Thursday, April 20, 2017

Building work carts

In photos of Southern Pacific work areas around steam locomotives, such as garden tracks, one usually sees a few small carts. These likely contain tools or  materials or spare parts, and because there rarely are two alike, I assume these are homemade in a shop. To illustrate, I show below a detail from a Richard Steinheimer 1950 photo at Taylor Roundhouse, with three carts in the view.

Each of the carts is a different size and shape, though all have a single pair of wheels (some photos show four-wheeled carts too). I decided to model a couple of these carts.
     To build a small cart, my approach was deliberately as simple as possible. Looking at prototype photos, carts appear to be three or four feet long and maybe two or three feet high. I decided to use styrene strip, and it looked like about 1/4-inch square would be a good cross-section. I didn't happen to have any Evergreen strip that size, so glued together two pieces of 1/8 x 1/4-inch strip. I made it three HO scale feet long.
     Next I needed to add wheels. Well, these wheels need not rotate, so can be approximated instead of accurately modeled. I took some 3/16-inch styrene tubing (Evergreen no. 226) and sliced off some pieces with a razor blade, quite quick and easy. I found it a little tricky to get fully parallel slices, but this goes so fast you can just keep cutting till you get enough for your project. I cut a whole bunch and rejected almost all of them, but probably did not consume as much as half an inch of the tubing. If one wanted larger wheels, of course, larger diameter tubing could be used.
     I wanted to avoid a real wheel center, so merely glued each tubing slice to the rounded end of some Evergreen scale 2 x 12-inch strip. This would look like the inside of the wheel, and would also be an attachment piece for the wheel assembly to the body of the cart. The photo below shows a cart at this stage, with one wheel added, and the second wheel on its backing strip. Note at the top of the photo, four additional tube slice of varying thickness.

     In addition, I wanted to model the kind of handles often seen on these carts, which are made to facilitate lifting the non-wheeled end of the cart to move it. Using a half-round file, it was easy to make an approximate shape of the right kind. The material used was Evergreen scale 1 x 6-inch strip (no. 8106). Here is how it looked when attached to the cart.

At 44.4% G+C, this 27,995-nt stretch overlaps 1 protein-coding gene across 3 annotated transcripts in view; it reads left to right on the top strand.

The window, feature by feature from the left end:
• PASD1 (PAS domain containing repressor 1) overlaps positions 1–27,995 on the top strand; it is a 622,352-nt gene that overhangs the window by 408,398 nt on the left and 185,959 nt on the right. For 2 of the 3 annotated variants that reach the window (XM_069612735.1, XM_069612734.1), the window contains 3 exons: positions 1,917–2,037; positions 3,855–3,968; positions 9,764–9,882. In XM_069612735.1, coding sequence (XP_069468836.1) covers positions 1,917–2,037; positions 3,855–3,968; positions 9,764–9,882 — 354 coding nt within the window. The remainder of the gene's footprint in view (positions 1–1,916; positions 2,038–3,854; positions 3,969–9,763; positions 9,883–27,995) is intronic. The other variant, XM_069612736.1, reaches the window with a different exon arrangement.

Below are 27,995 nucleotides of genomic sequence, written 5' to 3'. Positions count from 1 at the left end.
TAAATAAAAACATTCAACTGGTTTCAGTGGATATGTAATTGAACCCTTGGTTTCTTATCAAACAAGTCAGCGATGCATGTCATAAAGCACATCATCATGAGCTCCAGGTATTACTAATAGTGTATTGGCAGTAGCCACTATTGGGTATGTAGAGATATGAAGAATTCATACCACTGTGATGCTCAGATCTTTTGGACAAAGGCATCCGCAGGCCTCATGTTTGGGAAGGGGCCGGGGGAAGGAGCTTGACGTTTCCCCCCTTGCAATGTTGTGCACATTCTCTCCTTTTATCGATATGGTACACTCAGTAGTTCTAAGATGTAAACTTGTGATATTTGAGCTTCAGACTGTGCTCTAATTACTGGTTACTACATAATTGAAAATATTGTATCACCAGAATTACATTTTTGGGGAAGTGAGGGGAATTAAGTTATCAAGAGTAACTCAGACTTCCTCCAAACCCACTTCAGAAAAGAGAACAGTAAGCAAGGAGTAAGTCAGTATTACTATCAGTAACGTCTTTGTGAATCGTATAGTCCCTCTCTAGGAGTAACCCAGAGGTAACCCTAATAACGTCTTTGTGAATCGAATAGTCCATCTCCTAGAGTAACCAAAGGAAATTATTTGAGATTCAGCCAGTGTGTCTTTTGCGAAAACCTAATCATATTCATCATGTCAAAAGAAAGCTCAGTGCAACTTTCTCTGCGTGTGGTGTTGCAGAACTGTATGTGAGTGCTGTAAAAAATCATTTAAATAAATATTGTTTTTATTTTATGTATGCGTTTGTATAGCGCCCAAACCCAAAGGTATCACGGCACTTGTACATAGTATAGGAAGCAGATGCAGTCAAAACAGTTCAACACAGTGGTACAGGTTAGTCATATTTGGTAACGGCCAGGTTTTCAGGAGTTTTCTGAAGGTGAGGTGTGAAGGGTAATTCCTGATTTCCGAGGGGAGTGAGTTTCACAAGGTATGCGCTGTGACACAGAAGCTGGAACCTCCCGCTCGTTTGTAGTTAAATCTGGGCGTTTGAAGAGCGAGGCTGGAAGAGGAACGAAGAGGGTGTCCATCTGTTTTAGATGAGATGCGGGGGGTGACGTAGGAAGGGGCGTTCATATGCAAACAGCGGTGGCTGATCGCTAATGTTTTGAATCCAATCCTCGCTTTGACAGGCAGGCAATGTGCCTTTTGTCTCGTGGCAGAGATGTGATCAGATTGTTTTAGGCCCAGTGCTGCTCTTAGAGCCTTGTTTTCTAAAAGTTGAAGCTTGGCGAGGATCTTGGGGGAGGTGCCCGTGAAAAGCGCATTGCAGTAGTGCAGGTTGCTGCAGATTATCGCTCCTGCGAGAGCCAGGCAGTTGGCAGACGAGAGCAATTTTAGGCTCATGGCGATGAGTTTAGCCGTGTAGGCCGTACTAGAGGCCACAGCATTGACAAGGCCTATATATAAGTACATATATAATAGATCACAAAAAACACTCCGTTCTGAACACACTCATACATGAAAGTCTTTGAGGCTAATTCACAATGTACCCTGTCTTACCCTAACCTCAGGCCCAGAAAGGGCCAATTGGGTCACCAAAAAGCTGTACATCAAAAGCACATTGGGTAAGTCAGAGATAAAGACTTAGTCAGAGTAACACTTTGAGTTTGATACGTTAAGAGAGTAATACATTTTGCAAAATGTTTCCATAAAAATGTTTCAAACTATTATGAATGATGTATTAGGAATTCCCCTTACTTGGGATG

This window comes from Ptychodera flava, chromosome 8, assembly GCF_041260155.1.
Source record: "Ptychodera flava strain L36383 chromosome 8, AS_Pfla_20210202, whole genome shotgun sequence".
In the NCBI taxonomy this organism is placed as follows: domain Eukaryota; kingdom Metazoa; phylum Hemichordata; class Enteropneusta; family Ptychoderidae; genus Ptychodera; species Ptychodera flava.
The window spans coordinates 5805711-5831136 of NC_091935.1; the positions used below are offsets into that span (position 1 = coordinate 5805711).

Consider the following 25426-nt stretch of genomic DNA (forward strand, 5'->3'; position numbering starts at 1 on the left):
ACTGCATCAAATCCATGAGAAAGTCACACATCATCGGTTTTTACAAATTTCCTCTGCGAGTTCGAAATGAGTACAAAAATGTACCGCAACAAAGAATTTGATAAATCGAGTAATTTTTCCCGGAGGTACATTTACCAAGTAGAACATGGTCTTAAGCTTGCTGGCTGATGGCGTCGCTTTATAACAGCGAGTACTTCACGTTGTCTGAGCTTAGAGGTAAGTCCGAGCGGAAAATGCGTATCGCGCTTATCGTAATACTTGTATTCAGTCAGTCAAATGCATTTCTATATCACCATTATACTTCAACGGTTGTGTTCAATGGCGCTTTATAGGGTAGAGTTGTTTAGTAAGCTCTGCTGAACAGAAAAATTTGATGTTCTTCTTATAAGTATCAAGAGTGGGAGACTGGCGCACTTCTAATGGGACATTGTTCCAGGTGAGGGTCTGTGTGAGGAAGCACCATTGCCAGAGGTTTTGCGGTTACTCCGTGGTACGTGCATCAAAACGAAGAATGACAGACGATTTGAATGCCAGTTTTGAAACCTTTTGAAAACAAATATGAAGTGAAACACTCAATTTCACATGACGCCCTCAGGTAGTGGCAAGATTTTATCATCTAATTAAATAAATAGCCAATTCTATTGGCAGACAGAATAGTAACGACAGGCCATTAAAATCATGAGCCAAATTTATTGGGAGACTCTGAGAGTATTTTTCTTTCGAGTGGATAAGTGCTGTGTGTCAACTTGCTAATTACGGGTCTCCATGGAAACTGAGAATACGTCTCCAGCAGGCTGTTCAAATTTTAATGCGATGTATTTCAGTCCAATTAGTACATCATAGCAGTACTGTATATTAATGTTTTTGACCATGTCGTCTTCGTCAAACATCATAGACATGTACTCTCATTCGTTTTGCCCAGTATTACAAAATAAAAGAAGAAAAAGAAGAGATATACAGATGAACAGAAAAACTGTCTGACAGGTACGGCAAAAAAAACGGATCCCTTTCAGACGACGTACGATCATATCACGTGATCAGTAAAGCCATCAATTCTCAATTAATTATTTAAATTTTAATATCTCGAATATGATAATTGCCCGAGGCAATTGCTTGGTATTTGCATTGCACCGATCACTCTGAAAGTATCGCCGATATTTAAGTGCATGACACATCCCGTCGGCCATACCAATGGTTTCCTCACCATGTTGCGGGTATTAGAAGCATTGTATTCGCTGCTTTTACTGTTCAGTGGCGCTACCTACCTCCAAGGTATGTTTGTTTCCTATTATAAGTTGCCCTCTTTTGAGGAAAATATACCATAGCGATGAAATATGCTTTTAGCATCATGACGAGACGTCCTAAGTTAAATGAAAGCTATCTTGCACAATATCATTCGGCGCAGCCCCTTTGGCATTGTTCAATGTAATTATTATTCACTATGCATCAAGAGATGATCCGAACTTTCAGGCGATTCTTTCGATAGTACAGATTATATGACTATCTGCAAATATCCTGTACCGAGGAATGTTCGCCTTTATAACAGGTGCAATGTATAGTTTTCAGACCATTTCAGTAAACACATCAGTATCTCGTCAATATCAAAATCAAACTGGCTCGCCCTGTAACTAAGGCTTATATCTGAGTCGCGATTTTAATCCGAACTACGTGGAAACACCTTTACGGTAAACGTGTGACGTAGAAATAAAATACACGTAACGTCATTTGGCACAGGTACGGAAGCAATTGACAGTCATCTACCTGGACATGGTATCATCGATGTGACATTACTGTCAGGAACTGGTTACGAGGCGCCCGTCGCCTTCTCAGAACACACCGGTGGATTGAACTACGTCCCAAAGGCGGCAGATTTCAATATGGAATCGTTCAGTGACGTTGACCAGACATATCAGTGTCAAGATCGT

The cart shown above has its axle at one end. Axles more in the center of the cart were more common, doubtless easier to lift and move. I decided to make a cart like that to accompany the one just illustrated. In some photos, one also occasionally sees four-wheel carts, so I decided to include one of these too. All materials were same as for the first cart, just modified for the different arrangements. Many prototype carts had end handrails for lifting and pulling, so I decided to add those to the additional carts, in the form of brass wire.
     Last, I assembled a pewter cart from a kit by BEST (Bollinger Edgerly Scale Trains; you can visit their catalog at: ), which I liked because it has much larger spoked wheels, visible in some of the SP service area photos. It is also an open-top cart. Here are all four:

     Color images from the steam era that show repair facilities are scarce, but I know of at least one cart like this that was orange (the color of much SPMW small equipment in that era), and one that was gray. A retired SP machinist told me he had seen both orange and yellow ones, along with gray. I decided to mostly do gray, and began by spraying all the carts with gray primer. I went back and painted the tires dark gray and one of the bodies a dirty orange.

     It has been fun and interesting to research and build these work carts, which are so very evident in SP shop and service area photos. I will be able to use them at my Shumala fuel and water facility, and around my roundhouse and shop.
Tony Thompson

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